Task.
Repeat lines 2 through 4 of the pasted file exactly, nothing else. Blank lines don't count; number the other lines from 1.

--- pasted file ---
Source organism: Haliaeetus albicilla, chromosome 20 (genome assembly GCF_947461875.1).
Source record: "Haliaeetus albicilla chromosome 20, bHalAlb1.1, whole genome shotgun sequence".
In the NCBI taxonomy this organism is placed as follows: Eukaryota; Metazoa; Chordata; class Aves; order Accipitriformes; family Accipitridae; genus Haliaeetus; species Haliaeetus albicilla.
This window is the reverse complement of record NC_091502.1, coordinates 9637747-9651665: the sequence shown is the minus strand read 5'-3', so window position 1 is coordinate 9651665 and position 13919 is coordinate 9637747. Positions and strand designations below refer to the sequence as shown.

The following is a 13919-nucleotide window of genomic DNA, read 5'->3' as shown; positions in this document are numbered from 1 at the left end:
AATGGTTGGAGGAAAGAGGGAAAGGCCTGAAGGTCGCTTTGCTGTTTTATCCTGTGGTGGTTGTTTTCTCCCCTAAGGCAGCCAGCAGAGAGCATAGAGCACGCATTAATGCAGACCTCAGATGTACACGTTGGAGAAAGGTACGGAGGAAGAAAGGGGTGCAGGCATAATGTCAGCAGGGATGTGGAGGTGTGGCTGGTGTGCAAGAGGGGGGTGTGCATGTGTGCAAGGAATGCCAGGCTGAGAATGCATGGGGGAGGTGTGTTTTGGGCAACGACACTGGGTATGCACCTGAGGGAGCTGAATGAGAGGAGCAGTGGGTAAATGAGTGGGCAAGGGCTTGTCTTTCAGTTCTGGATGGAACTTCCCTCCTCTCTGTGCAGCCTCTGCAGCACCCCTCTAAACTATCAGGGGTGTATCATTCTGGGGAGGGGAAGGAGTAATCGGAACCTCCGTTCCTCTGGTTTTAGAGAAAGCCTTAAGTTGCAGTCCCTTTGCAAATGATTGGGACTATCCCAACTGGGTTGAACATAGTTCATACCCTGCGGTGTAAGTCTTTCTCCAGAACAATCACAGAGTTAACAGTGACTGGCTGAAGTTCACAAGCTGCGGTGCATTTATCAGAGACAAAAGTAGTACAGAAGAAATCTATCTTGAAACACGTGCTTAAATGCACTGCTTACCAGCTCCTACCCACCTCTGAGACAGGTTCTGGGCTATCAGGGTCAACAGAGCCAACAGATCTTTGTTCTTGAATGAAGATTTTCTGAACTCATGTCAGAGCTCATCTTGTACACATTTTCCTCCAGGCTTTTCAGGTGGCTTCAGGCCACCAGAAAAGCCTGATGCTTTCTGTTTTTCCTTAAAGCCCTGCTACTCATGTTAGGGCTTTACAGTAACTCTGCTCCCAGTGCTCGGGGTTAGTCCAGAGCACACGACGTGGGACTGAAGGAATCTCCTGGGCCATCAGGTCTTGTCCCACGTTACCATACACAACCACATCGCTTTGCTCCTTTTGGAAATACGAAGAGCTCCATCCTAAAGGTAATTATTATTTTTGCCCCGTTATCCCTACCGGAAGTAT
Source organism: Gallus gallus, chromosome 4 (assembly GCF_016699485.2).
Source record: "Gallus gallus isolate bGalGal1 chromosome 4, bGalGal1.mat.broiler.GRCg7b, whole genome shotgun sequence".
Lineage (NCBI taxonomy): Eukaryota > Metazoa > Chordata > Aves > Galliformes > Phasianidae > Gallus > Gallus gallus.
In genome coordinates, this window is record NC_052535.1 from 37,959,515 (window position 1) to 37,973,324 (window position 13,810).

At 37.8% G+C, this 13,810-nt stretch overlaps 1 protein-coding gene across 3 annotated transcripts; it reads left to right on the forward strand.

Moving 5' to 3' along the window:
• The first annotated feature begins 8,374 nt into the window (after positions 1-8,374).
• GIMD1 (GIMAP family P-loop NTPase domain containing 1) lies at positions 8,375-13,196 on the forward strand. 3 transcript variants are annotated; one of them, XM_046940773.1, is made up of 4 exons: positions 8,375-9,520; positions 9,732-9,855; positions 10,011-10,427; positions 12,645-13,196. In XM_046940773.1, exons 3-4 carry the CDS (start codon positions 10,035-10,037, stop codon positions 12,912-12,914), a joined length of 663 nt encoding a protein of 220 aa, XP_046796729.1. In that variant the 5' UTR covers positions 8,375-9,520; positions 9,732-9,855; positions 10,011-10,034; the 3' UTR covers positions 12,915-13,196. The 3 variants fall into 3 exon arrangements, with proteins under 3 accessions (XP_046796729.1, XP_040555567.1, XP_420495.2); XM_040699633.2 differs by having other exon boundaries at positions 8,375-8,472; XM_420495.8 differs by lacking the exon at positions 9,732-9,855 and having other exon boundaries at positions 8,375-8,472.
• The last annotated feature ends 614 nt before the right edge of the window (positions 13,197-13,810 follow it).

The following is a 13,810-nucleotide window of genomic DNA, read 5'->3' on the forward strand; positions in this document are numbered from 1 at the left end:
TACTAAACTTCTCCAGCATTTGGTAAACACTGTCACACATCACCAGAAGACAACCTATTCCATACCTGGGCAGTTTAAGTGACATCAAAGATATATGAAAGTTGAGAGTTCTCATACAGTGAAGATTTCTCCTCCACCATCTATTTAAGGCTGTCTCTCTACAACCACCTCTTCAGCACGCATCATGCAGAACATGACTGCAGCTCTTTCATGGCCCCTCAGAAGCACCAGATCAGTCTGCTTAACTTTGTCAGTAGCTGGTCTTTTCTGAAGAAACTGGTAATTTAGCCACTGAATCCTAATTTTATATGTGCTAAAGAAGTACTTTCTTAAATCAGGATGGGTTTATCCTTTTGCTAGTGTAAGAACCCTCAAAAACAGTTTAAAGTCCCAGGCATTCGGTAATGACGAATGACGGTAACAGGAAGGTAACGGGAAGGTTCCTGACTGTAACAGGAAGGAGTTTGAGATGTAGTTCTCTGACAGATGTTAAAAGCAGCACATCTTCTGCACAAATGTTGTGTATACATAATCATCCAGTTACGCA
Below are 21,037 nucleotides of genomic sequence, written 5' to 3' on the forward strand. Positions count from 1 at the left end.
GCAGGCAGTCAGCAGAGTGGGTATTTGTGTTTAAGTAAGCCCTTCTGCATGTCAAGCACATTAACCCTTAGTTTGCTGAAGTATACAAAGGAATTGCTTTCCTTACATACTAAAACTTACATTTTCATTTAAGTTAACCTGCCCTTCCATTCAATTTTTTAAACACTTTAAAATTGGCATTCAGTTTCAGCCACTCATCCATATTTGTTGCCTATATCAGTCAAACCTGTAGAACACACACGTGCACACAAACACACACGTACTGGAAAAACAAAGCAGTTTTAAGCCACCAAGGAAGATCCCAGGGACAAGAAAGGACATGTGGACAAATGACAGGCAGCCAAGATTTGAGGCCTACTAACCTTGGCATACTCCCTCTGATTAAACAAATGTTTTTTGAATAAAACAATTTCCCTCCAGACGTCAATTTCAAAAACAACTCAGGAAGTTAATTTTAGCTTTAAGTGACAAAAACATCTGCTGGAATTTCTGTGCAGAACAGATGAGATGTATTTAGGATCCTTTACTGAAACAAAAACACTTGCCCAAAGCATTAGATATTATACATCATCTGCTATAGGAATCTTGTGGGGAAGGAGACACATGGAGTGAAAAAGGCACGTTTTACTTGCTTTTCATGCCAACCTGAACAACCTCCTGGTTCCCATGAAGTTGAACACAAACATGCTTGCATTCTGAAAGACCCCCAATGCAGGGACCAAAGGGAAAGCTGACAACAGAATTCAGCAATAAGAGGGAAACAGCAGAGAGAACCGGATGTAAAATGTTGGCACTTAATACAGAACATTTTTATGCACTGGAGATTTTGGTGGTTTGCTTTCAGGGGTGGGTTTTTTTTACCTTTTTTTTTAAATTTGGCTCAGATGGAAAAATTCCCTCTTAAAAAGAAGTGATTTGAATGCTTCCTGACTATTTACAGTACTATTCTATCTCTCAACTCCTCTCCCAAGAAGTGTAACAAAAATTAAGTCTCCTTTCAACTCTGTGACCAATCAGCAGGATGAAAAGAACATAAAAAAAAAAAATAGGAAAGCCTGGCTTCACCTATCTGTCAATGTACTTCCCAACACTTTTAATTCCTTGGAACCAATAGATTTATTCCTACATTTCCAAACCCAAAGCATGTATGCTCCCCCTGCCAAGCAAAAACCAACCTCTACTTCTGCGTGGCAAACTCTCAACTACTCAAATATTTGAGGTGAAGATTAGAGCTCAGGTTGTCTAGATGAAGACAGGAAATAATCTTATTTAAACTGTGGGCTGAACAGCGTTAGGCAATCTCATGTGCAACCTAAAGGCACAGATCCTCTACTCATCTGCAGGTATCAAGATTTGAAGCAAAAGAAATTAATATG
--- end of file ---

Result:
Source record: "Haliaeetus albicilla chromosome 20, bHalAlb1.1, whole genome shotgun sequence".
In the NCBI taxonomy this organism is placed as follows: Eukaryota; Metazoa; Chordata; class Aves; order Accipitriformes; family Accipitridae; genus Haliaeetus; species Haliaeetus albicilla.
This window is the reverse complement of record NC_091502.1, coordinates 9637747-9651665: the sequence shown is the minus strand read 5'-3', so window position 1 is coordinate 9651665 and position 13919 is coordinate 9637747. Positions and strand designations below refer to the sequence as shown.